U.S. Punishes 14 for Iran Arms Trade

By Boese, Wade | Arms Control Today, November 2004 | Go to article overview

U.S. Punishes 14 for Iran Arms Trade


Boese, Wade, Arms Control Today


The United States has sanctioned 14 entities from seven different countries for allegedly providing Iran with exports that could be used to develop unconventional weapons and the means to deliver them. The move came amid ongoing worldwide uncertainty about Iran's nuclear intentions and ballistic missile advances.

On Sept. 29, the Department of State announced penalties on seven Chinese companies; two individuals from India; and one company each from Belarus, North Korea, Russia, Spain, and Ukraine for running afoul of the Iran Nonproliferation Act of 2000. That law authorizes the president to penalize any foreign entity that transfers items to Iran that could aid its pursuit of dangerous weapons. A State Department official told Arms Control Today Oct. 12 that the offending transactions occurred more than a year ago.

However, the official said some of the entities, namely those sanctioned multiple times by Washington, might still have an ongoing relationship with Iran. The North Korean and Belarusian companies and four of the Chinese companies had already been hit with sanctions under the same law in April.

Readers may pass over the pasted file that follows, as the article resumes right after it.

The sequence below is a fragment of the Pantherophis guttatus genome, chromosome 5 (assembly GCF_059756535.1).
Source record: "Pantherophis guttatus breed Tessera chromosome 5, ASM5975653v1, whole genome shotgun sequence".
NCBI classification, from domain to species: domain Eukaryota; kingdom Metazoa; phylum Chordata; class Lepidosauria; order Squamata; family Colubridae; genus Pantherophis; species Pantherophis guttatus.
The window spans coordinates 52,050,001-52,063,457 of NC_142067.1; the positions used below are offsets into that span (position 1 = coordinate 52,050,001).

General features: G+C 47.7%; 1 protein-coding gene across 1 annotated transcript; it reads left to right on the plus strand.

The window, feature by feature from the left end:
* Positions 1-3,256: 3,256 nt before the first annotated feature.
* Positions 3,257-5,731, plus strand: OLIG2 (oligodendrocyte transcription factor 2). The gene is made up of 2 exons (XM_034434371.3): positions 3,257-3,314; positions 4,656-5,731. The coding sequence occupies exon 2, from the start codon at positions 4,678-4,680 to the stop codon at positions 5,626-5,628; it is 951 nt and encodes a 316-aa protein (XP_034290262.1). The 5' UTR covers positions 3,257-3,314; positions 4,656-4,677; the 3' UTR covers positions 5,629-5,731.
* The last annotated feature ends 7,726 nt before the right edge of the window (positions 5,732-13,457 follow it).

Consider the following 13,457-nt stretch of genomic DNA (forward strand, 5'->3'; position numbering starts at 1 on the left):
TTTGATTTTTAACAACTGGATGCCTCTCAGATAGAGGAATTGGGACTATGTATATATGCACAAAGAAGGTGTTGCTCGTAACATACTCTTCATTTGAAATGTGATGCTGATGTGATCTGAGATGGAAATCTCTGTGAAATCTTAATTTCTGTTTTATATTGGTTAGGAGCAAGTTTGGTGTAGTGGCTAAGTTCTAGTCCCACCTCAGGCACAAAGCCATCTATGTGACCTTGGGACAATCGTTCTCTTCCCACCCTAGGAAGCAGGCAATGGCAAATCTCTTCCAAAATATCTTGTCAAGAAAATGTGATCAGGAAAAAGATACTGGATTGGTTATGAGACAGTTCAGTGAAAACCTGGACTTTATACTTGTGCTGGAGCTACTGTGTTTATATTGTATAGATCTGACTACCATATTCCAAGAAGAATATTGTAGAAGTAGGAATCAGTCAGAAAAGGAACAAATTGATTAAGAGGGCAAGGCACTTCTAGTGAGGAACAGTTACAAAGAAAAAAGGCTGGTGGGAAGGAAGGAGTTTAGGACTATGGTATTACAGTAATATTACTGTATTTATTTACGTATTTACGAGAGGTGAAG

All the recently sanctioned entities will be barred from U.S. government contracts and aid, as well as all U.S. arms and dual-use exports, for two years.

Although U.S. proliferation sanctions are largely symbolic because the entities rarely do business with the U.S. government, Bush administration officials argue sanctions are valuable because they help stigmatize companies and individuals, applying indirect pressure to foreign governments to rein them in.

The Bush administration has leveled sanctions for proliferation transactions 98 times over four years, exceeding 70 imposed by the Clinton administration in its eight years. More than half of the sanctions imposed by the Bush administration explicity concerned transactions with Iran.

Nonetheless, foreign governments and companies continue to pursue ties, including in the nuclear sector, with Tehran, which also appears to be forging ahead with its ballistic missile program.

Former Iranian President AIi Akbar Hashemi Rafsanjani said Oct. …

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